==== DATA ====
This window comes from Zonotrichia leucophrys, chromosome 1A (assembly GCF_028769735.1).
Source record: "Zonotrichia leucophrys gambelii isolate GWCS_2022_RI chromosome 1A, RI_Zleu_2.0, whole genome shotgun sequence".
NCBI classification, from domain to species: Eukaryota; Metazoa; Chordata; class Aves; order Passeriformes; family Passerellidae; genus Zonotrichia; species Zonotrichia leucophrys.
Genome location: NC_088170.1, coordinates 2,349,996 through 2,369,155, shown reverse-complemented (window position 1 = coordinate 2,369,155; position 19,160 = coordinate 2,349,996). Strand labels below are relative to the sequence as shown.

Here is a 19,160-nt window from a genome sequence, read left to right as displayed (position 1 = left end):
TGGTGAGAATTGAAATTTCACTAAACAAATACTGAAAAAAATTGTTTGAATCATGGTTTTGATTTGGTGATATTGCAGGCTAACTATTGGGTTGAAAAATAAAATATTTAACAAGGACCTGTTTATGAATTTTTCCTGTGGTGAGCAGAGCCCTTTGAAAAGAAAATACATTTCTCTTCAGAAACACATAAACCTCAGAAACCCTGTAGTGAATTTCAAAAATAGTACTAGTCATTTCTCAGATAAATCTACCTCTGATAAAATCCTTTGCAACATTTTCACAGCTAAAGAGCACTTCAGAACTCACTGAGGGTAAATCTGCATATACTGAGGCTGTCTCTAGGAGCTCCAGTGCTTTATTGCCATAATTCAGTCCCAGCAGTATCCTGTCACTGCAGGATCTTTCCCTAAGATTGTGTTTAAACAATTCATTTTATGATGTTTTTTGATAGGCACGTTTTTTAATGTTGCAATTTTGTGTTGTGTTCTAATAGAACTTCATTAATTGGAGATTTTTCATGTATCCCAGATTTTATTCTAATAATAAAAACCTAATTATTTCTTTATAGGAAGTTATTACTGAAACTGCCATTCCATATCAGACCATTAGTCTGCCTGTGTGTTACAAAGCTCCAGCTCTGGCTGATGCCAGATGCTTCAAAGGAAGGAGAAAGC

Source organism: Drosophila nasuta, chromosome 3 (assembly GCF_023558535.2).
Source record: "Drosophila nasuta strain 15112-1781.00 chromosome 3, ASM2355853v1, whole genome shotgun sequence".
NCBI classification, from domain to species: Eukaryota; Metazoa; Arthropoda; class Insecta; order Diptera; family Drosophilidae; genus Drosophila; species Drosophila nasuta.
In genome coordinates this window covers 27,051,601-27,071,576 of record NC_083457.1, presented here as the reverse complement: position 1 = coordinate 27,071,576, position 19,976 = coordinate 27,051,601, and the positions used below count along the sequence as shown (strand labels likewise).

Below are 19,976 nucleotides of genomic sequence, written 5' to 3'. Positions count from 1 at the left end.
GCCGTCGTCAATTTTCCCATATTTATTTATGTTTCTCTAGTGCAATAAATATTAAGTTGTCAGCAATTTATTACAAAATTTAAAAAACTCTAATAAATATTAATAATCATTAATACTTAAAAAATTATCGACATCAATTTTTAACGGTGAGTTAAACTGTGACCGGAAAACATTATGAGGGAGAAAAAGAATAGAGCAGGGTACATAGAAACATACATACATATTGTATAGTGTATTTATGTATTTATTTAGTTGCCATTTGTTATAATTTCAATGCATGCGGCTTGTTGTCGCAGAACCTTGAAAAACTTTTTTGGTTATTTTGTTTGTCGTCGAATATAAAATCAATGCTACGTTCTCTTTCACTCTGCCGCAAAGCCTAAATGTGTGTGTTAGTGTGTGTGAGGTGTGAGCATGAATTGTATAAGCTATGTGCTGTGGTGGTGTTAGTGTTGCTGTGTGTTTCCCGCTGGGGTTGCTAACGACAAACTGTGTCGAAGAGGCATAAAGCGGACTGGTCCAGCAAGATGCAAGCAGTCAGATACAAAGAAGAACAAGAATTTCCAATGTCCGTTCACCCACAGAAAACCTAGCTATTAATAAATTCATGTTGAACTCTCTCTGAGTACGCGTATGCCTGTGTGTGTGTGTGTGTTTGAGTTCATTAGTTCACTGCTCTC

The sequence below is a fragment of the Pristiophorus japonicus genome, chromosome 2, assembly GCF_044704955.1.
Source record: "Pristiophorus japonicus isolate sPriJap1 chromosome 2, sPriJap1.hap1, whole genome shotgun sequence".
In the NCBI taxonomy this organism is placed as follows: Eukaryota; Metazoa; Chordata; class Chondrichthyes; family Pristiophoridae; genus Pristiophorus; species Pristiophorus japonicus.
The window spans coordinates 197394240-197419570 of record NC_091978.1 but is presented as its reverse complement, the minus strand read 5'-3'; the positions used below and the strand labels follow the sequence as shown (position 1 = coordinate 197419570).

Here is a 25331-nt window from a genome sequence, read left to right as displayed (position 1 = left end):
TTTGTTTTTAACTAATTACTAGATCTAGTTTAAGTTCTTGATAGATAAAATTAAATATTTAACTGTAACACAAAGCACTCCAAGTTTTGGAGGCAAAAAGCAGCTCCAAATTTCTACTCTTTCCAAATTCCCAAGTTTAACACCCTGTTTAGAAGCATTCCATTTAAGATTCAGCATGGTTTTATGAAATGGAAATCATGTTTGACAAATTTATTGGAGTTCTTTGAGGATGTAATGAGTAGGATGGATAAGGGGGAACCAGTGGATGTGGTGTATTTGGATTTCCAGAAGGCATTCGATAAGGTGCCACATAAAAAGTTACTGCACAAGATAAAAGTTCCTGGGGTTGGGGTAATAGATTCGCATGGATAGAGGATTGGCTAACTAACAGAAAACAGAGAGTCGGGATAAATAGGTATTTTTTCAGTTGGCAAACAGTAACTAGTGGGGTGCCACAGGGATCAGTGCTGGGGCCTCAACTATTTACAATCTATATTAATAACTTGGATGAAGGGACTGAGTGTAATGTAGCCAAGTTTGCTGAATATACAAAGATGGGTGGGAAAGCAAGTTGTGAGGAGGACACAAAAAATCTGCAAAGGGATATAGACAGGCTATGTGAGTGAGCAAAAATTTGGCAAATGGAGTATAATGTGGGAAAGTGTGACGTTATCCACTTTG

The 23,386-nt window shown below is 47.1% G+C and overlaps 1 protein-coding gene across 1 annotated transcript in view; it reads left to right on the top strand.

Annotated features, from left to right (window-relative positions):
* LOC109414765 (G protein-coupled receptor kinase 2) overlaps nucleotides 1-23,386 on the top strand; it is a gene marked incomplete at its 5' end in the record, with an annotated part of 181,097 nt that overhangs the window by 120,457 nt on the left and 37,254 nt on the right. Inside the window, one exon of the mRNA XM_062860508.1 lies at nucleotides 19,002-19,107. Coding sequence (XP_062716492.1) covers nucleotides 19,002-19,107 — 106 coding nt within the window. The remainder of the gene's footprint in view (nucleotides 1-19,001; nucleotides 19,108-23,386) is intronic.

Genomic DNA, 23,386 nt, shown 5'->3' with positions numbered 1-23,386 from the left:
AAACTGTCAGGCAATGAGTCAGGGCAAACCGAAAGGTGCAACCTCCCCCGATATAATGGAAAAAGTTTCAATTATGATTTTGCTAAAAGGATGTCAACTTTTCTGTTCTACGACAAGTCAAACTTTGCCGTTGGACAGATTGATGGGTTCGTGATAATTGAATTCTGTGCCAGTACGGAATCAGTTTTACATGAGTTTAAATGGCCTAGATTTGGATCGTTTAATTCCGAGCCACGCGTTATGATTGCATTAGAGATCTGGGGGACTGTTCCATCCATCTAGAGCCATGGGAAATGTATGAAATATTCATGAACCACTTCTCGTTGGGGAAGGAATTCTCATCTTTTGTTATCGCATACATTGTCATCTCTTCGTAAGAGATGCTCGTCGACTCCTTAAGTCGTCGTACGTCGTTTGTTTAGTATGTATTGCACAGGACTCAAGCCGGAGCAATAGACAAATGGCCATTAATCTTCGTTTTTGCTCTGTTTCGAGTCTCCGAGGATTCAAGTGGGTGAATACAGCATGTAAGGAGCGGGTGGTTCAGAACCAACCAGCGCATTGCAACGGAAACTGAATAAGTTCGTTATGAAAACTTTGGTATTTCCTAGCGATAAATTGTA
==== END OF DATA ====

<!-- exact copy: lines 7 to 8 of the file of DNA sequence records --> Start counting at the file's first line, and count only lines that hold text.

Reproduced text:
Source organism: Drosophila nasuta, chromosome 3 (assembly GCF_023558535.2).
Source record: "Drosophila nasuta strain 15112-1781.00 chromosome 3, ASM2355853v1, whole genome shotgun sequence".